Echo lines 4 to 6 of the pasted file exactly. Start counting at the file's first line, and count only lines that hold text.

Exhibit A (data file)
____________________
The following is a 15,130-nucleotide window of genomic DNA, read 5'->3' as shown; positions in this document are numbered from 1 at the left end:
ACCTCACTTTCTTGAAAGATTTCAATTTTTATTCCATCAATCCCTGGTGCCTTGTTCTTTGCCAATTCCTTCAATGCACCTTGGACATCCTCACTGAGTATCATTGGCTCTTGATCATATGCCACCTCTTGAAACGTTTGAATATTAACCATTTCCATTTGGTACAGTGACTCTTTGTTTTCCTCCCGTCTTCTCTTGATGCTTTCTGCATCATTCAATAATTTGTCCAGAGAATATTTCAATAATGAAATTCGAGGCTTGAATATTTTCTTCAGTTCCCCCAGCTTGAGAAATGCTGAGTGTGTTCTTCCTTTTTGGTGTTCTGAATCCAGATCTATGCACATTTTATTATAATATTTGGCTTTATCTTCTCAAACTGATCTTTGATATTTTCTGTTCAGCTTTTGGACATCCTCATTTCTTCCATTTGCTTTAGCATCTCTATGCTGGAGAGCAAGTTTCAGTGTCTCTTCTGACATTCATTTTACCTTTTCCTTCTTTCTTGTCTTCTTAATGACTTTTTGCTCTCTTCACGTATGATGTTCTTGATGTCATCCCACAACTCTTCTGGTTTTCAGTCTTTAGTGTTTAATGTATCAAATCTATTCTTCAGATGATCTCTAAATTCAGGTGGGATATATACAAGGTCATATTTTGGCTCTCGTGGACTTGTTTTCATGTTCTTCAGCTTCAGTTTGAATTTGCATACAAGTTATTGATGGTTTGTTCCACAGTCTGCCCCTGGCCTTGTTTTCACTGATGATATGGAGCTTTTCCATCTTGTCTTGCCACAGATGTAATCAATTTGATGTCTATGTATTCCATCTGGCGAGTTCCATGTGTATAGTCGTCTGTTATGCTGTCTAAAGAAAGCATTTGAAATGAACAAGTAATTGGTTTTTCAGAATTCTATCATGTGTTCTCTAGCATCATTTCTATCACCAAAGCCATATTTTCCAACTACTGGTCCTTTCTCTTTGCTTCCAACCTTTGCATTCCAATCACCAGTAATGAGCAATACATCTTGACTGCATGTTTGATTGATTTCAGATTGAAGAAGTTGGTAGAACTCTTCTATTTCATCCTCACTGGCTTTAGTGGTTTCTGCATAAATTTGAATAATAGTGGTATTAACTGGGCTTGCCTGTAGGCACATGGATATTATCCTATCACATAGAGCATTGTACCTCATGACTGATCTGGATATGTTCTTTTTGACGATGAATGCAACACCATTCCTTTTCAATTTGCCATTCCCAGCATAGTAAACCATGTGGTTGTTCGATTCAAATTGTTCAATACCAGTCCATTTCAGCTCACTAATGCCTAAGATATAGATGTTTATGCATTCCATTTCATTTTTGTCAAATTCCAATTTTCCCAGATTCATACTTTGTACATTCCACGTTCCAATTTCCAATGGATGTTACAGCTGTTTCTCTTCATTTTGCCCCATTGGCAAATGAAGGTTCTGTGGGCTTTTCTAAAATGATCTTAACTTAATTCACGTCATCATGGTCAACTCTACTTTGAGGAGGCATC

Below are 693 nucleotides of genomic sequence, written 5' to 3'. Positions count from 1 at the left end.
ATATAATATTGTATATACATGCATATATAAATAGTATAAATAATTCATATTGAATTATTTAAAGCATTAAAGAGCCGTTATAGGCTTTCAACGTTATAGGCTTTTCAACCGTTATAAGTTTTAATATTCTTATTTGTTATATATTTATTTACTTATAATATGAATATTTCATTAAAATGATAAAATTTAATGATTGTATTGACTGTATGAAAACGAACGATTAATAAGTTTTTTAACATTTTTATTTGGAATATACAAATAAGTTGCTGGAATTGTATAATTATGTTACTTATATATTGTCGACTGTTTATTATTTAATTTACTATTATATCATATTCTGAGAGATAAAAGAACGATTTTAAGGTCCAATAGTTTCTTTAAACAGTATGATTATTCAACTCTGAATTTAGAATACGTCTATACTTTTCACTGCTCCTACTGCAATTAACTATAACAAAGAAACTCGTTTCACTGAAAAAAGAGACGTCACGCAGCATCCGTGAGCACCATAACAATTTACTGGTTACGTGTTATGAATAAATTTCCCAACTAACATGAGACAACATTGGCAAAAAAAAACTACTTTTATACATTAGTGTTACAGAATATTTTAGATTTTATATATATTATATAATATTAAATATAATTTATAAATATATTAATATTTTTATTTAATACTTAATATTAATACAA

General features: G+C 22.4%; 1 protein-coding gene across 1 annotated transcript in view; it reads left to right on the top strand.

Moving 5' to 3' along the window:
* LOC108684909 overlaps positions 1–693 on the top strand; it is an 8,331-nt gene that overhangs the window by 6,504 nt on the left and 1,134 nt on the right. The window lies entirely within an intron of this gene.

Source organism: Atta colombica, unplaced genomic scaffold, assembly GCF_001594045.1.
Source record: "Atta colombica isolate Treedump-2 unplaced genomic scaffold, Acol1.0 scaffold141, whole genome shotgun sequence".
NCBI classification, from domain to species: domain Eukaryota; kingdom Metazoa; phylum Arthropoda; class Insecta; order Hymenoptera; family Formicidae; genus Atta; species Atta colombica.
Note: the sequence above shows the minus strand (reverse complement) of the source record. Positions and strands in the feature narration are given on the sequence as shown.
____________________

ATATAATATTGTATATACATGCATATATAAATAGTATAAATAATTCATATTGAATTATTTAAAGCATTAAAGAGCCGTTATAGGCTTTCAACGTTATAGGCTTTTCAACCGTTATAAGTTTTAATATTCTTATTTGTTATATATTTATTTACTTATAATATGAATATTTCATTAAAATGATAAAATTTAATGATTGTATTGACTGTATGAAAACGAACGATTAATAAGTTTTTTAACATTTTTATTTGGAATATACAAATAAGTTGCTGGAATTGTATAATTATGTTACTTATATATTGTCGACTGTTTATTATTTAATTTACTATTATATCATATTCTGAGAGATAAAAGAACGATTTTAAGGTCCAATAGTTTCTTTAAACAGTATGATTATTCAACTCTGAATTTAGAATACGTCTATACTTTTCACTGCTCCTACTGCAATTAACTATAACAAAGAAACTCGTTTCACTGAAAAAAGAGACGTCACGCAGCATCCGTGAGCACCATAACAATTTACTGGTTACGTGTTATGAATAAATTTCCCAACTAACATGAGACAACATTGGCAAAAAAAAACTACTTTTATACATTAGTGTTACAGAATATTTTAGATTTTATATATATTATATAATATTAAATATAATTTATAAATATATTAATATTTTTATTTAATACTTAATATTAATACAA

General features: G+C 22.4%; 1 protein-coding gene across 1 annotated transcript in view; it reads left to right on the top strand.

Moving 5' to 3' along the window: